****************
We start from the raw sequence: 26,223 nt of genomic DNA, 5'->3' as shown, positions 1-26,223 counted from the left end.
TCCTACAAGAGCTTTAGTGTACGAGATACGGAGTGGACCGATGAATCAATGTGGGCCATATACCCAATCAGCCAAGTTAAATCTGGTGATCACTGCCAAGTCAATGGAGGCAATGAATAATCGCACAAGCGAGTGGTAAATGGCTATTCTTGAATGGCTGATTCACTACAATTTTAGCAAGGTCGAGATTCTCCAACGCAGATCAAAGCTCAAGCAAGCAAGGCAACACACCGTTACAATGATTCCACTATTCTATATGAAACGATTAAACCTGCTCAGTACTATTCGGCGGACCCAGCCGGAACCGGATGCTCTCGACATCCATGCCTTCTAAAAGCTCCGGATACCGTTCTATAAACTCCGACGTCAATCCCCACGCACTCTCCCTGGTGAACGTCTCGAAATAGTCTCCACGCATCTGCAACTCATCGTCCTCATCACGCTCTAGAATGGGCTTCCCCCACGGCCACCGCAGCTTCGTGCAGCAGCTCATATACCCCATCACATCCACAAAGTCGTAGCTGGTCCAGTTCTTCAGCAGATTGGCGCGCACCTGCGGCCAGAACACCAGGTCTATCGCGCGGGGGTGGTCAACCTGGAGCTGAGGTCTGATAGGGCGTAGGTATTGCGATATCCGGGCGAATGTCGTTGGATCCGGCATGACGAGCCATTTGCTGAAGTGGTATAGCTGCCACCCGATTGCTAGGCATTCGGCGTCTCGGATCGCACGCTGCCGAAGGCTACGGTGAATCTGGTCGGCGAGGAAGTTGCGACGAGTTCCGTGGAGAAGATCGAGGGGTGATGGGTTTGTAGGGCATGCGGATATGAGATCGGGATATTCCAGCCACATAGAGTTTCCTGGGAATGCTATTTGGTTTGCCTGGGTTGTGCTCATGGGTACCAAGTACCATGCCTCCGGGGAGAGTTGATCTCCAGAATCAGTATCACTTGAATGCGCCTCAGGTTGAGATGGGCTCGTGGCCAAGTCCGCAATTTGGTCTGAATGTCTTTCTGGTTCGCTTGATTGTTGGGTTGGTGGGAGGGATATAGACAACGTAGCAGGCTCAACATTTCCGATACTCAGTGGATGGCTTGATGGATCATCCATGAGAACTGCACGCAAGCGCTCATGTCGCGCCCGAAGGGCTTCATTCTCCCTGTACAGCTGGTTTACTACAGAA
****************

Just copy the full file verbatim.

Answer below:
We start from the raw sequence: 26,223 nt of genomic DNA, 5'->3' as shown, positions 1-26,223 counted from the left end.
TCCTACAAGAGCTTTAGTGTACGAGATACGGAGTGGACCGATGAATCAATGTGGGCCATATACCCAATCAGCCAAGTTAAATCTGGTGATCACTGCCAAGTCAATGGAGGCAATGAATAATCGCACAAGCGAGTGGTAAATGGCTATTCTTGAATGGCTGATTCACTACAATTTTAGCAAGGTCGAGATTCTCCAACGCAGATCAAAGCTCAAGCAAGCAAGGCAACACACCGTTACAATGATTCCACTATTCTATATGAAACGATTAAACCTGCTCAGTACTATTCGGCGGACCCAGCCGGAACCGGATGCTCTCGACATCCATGCCTTCTAAAAGCTCCGGATACCGTTCTATAAACTCCGACGTCAATCCCCACGCACTCTCCCTGGTGAACGTCTCGAAATAGTCTCCACGCATCTGCAACTCATCGTCCTCATCACGCTCTAGAATGGGCTTCCCCCACGGCCACCGCAGCTTCGTGCAGCAGCTCATATACCCCATCACATCCACAAAGTCGTAGCTGGTCCAGTTCTTCAGCAGATTGGCGCGCACCTGCGGCCAGAACACCAGGTCTATCGCGCGGGGGTGGTCAACCTGGAGCTGAGGTCTGATAGGGCGTAGGTATTGCGATATCCGGGCGAATGTCGTTGGATCCGGCATGACGAGCCATTTGCTGAAGTGGTATAGCTGCCACCCGATTGCTAGGCATTCGGCGTCTCGGATCGCACGCTGCCGAAGGCTACGGTGAATCTGGTCGGCGAGGAAGTTGCGACGAGTTCCGTGGAGAAGATCGAGGGGTGATGGGTTTGTAGGGCATGCGGATATGAGATCGGGATATTCCAGCCACATAGAGTTTCCTGGGAATGCTATTTGGTTTGCCTGGGTTGTGCTCATGGGTACCAAGTACCATGCCTCCGGGGAGAGTTGATCTCCAGAATCAGTATCACTTGAATGCGCCTCAGGTTGAGATGGGCTCGTGGCCAAGTCCGCAATTTGGTCTGAATGTCTTTCTGGTTCGCTTGATTGTTGGGTTGGTGGGAGGGATATAGACAACGTAGCAGGCTCAACATTTCCGATACTCAGTGGATGGCTTGATGGATCATCCATGAGAACTGCACGCAAGCGCTCATGTCGCGCCCGAAGGGCTTCATTCTCCCTGTACAGCTGGTTTACTACAGAA